Floreana Island

Jan 28, 2019 - National Geographic Endeavour II


In the southern region of the Galapagos archipelago lies Floreana, an island with not only outstanding beauty, but also rich human history. One of Darwin’s landings occurred here, and this is also where Ecuadorian authorities took official possession of the archipelago in 1832. It was home to the first residents to live here.

We began our expedition with a visit to Cormorant Point, where plenty of wildlife resides. Among the most relevant are greater flamingoes, nesting sea turtles and blue-footed boobies. Great chances of animal encounters and landscape photography. At mid-morning, we headed out for Zodiac rides around Champion Islet, just off Floreana. Here we would be looking for the elusive and endangered Floreana mockingbird, which Darwin himself saw for the many on Floreana but after him extinct and struggling survival on this little islet.

Later we explore the same spot this time beneath the waves—a very different world than land, but equally rich, amazing and important.

In the afternoon, we moved to an area called Post Office Bay on Floreana, which whalers and pirates used for hundreds of years to find supplies like fresh water, goats, and giant tortoises for food. It is also the location of an empty wine barrel somebody erected to serve for communications with home. Letters would be left there, and eventually picked up by homebound navigators for delivery. Nowadays, this tradition continues with visitors for the fun of it.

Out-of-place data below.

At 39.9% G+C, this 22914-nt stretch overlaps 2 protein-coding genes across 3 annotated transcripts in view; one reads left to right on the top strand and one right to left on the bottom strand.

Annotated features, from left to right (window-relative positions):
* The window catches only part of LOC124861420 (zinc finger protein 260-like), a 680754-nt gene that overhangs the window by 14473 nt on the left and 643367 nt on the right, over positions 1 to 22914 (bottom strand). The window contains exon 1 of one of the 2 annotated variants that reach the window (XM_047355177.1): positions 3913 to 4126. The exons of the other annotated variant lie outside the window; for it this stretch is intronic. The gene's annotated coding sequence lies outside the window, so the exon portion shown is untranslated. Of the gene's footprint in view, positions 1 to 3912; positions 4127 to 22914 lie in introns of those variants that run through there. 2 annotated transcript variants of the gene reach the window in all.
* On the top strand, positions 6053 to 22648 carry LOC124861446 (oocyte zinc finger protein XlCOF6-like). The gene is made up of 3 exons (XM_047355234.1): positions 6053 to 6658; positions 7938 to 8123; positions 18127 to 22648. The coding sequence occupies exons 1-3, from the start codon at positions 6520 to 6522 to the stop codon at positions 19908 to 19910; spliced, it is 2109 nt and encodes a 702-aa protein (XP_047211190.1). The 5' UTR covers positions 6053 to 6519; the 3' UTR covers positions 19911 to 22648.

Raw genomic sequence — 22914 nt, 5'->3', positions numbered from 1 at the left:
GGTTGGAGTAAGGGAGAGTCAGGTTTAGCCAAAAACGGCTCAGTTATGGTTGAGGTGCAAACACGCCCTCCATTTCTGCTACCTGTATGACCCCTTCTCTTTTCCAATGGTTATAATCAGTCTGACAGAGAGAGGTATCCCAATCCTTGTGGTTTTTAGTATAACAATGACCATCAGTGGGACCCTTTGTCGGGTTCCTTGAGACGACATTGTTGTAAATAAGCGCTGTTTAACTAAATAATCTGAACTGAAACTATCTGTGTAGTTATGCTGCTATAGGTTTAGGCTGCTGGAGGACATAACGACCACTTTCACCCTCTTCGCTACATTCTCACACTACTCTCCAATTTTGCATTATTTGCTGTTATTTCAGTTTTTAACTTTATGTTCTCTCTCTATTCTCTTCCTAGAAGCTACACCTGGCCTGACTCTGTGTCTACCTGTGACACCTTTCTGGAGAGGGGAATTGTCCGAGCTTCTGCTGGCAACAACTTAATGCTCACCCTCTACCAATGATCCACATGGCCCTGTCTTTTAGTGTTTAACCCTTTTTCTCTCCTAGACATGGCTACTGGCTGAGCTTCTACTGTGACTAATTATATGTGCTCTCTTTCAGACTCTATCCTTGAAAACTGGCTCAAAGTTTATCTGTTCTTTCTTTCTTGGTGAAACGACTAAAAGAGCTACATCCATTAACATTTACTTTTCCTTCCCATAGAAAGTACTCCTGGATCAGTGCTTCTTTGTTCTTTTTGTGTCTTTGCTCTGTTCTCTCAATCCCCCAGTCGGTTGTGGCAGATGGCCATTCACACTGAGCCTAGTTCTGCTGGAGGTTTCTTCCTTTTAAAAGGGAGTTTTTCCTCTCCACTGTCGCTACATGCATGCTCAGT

After our hikes, kayaking or hanging out at the beach were offered, allowing for great possibilities of wildlife sightings and photography.

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About the Author

Patricio Maldonado

Naturalist/Certified Photo Instructor

Patricio, better known as Pato amongst his friends, was born in the Galápagos Island. His family moved to the islands from the mainland and settled on the island of Santa Cruz over thirty-five years ago. Pato had an enchanted childhood in the islands, where his keen interest in the wildlife of the Galápagos was born initially through catching lizards and observing how they lost their tails. His experiences in the islands have led him to teach visitors about the need to protect this rare and unique environment.

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